Of course, there are those that would claim that this is just proof that these government programs were successful. Of course, they must have forgotten to check the current national debt.

  10. Jim says:

    The recession is over.

  11. Steven says:

    The first step towards recovery is to increase the GDP, and that means people MUST spend. Someone HAS to do it. Someone must buy, otherwise goods/services are not sold.

    It’s simple economics. When a business has high supply and low demand, they will lower prices to try to increase demand, but you can only lower prices so far to stay in business. At that point, businesses have to lower overhead to further reduce expenses, and that means layoffs/salary cuts.

    As supply dwindles, the company will produce a little to replace SOME of the goods sold but not all with the skeleton crew left. If the company sees that demand grows above the supply, that is when they will hire people again to produce more goods to keep up with demand.

    Essentially, the stimulus package is ther to stimulate demand. By artificially increasing demand to get people spending at a level where economic growth can be self-sustaining once again.

    This is not to say you should go all out and go out on a shopping spree to “do your part”. You should never spend more than you make, EVER. But, this also means that you shouldn’t be hoarding money. By hoarding money, and not spending it, the economy is being artificially stagnated.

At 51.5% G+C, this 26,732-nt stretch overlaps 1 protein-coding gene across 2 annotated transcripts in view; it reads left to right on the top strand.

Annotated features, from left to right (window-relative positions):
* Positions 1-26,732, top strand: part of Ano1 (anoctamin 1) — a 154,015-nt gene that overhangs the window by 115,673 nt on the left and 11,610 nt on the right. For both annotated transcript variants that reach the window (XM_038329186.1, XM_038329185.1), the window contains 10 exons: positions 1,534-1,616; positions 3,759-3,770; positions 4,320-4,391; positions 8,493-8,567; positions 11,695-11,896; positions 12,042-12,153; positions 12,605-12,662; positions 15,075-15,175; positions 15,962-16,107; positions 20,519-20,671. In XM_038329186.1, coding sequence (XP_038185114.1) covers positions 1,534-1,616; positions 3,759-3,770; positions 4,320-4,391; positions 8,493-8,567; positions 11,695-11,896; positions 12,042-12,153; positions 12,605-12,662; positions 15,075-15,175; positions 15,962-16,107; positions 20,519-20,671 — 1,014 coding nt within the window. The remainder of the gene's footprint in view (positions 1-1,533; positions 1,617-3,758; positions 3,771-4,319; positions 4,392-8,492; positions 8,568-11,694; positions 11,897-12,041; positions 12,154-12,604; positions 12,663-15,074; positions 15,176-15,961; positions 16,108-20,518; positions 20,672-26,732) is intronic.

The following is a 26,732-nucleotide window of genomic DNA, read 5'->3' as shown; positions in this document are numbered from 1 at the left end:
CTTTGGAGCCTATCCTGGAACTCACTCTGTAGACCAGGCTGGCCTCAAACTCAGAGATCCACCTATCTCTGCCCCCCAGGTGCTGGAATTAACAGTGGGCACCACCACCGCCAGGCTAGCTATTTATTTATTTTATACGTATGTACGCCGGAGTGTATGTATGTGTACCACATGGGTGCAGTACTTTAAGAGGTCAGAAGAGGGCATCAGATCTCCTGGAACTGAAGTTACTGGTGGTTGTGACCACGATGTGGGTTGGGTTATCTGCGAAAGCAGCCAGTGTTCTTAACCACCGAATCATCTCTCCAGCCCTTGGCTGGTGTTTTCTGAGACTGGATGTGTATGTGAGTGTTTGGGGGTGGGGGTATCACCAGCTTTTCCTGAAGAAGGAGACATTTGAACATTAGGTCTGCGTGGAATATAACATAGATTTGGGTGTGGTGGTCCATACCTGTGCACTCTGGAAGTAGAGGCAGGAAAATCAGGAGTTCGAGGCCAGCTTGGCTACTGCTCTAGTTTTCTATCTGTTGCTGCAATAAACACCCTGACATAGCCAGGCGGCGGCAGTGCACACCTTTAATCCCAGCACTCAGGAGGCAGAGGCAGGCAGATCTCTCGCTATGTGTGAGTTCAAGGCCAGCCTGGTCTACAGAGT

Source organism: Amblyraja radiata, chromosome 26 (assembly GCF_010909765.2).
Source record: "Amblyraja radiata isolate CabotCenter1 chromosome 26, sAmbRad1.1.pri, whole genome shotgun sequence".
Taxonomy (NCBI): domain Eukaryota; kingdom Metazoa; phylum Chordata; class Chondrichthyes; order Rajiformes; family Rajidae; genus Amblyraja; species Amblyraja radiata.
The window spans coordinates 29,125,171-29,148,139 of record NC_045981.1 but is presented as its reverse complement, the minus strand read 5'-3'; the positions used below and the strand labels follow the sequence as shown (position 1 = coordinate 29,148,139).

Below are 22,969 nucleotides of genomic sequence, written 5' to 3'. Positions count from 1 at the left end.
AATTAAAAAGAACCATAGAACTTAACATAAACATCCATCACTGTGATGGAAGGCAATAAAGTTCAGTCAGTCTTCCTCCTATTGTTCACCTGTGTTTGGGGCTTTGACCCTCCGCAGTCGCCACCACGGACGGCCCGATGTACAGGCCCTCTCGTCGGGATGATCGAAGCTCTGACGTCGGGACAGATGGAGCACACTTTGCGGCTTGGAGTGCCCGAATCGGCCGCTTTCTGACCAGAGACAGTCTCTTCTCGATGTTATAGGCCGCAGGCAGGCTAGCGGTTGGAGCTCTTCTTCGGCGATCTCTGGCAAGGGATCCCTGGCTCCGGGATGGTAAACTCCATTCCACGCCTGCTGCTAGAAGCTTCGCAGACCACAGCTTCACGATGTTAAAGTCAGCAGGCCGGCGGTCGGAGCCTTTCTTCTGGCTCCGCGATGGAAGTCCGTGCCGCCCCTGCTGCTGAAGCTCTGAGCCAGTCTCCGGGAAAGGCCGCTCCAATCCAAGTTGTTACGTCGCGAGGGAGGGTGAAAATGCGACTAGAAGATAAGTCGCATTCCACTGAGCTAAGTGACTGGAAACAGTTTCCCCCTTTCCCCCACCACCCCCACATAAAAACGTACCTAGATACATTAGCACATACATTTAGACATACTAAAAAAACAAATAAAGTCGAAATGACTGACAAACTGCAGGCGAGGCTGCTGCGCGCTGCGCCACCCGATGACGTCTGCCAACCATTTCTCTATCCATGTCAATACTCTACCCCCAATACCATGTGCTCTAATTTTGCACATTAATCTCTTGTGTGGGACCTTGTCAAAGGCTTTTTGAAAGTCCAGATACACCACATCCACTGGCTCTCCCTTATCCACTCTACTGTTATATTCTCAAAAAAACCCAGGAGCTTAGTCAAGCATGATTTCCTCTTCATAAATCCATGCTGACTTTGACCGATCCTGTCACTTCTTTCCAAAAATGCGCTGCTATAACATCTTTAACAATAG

12. I saw someone ordering a bottle of Crystal to celebrate yesterday night at a restaurant.

    Definitely maybe!

  13. Wil says:

    The “cash for clunkers” and other programs made the number look better than they actually were, in my opinion. However, perception is reality in economics…

    • zapeta says:

      I don’t think most people perceive the recession to be over…weak consumer spending caused the stock market to lose 2.50% today. If people think the economy is weak they won’t be increasing their spending.

  14. lostAnnfound says:

    “Technically–maybe? Emotionally–I think not yet”

    I agree with Eric. On paper it may show that we are at the start of a recovery, but it doesn’t “feel” like it. I’m not ready to spend unless it is to buy something that we NEED, not necessarily want.

  15. Things seem to be looking up, but I think that a lot of people are still feeling very cautious.

  16. reinkefj says:

    I’d point out that the weak dollar should influence our judgments. If the stock market goes up 50% but the dollar goes down 50% versus gold, the Euro, or some other “standard”, then did the market go up at all? Like fish in a tank, we can’t sense anything but water. Bad metaphor, can’t think of a good one. It’s like a football team gaining ground but the “year” gets redefined as the game proceeds. IT feels like we are losing ground on a “financial treadmill”. AND, give the gooferment’s tendency to make stuff up (i.e., jobs “saved” or “created”), especially if it’s a nebulously defined concept, I’m cynical about being “out of the recession”. The Titanic had its ice deliver but didn’t sink right away. Maybe we’re seeing the same thing. All that printing press money has to come home to roost.

  17. Harry Taylor says:

    NOT OVER!!!!!!!!!!!!!!!!!!!!!!!!!!!!!!!!!!!!!!!!!!!!!!!!!!!!!!!!!!!!!!!!!

  18. Anonymous says:

    It took us years to get into a recession it will take us as many to get out. Scary but it’s reality.